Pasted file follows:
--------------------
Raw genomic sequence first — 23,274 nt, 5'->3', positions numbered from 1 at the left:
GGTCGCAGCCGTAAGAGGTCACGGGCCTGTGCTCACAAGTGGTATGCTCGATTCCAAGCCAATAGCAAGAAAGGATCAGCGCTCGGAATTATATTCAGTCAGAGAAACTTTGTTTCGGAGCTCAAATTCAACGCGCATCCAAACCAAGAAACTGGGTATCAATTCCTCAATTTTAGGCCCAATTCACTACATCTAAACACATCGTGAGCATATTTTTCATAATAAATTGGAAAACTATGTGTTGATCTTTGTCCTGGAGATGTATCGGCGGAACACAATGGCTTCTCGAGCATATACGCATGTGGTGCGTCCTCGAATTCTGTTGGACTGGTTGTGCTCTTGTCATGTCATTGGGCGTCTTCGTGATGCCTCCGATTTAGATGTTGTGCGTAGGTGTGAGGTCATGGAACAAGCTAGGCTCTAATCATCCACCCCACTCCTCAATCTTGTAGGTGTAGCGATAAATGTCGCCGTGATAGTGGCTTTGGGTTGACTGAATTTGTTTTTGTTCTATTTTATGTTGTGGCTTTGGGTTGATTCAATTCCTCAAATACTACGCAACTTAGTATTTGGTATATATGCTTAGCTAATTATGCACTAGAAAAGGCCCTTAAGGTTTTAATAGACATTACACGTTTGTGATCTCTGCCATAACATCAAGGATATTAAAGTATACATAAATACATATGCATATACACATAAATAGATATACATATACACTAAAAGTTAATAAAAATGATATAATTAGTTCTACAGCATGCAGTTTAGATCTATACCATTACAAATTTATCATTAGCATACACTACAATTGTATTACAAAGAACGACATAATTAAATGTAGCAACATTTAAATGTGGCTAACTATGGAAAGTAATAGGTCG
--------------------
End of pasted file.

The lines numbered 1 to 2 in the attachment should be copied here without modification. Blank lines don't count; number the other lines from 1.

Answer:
Raw genomic sequence first — 23,274 nt, 5'->3', positions numbered from 1 at the left:
GGTCGCAGCCGTAAGAGGTCACGGGCCTGTGCTCACAAGTGGTATGCTCGATTCCAAGCCAATAGCAAGAAAGGATCAGCGCTCGGAATTATATTCAGTCAGAGAAACTTTGTTTCGGAGCTCAAATTCAACGCGCATCCAAACCAAGAAACTGGGTATCAATTCCTCAATTTTAGGCCCAATTCACTACATCTAAACACATCGTGAGCATATTTTTCATAATAAATTGGAAAACTATGTGTTGATCTTTGTCCTGGAGATGTATCGGCGGAACACAATGGCTTCTCGAGCATATACGCATGTGGTGCGTCCTCGAATTCTGTTGGACTGGTTGTGCTCTTGTCATGTCATTGGGCGTCTTCGTGATGCCTCCGATTTAGATGTTGTGCGTAGGTGTGAGGTCATGGAACAAGCTAGGCTCTAATCATCCACCCCACTCCTCAATCTTGTAGGTGTAGCGATAAATGTCGCCGTGATAGTGGCTTTGGGTTGACTGAATTTGTTTTTGTTCTATTTTATGTTGTGGCTTTGGGTTGATTCAATTCCTCAAATACTACGCAACTTAGTATTTGGTATATATGCTTAGCTAATTATGCACTAGAAAAGGCCCTTAAGGTTTTAATAGACATTACACGTTTGTGATCTCTGCCATAACATCAAGGATATTAAAGTATACATAAATACATATGCATATACACATAAATAGATATACATATACACTAAAAGTTAATAAAAATGATATAATTAGTTCTACAGCATGCAGTTTAGATCTATACCATTACAAATTTATCATTAGCATACACTACAATTGTATTACAAAGAACGACATAATTAAATGTAGCAACATTTAAATGTGGCTAACTATGGAAAGTAATAGGTCG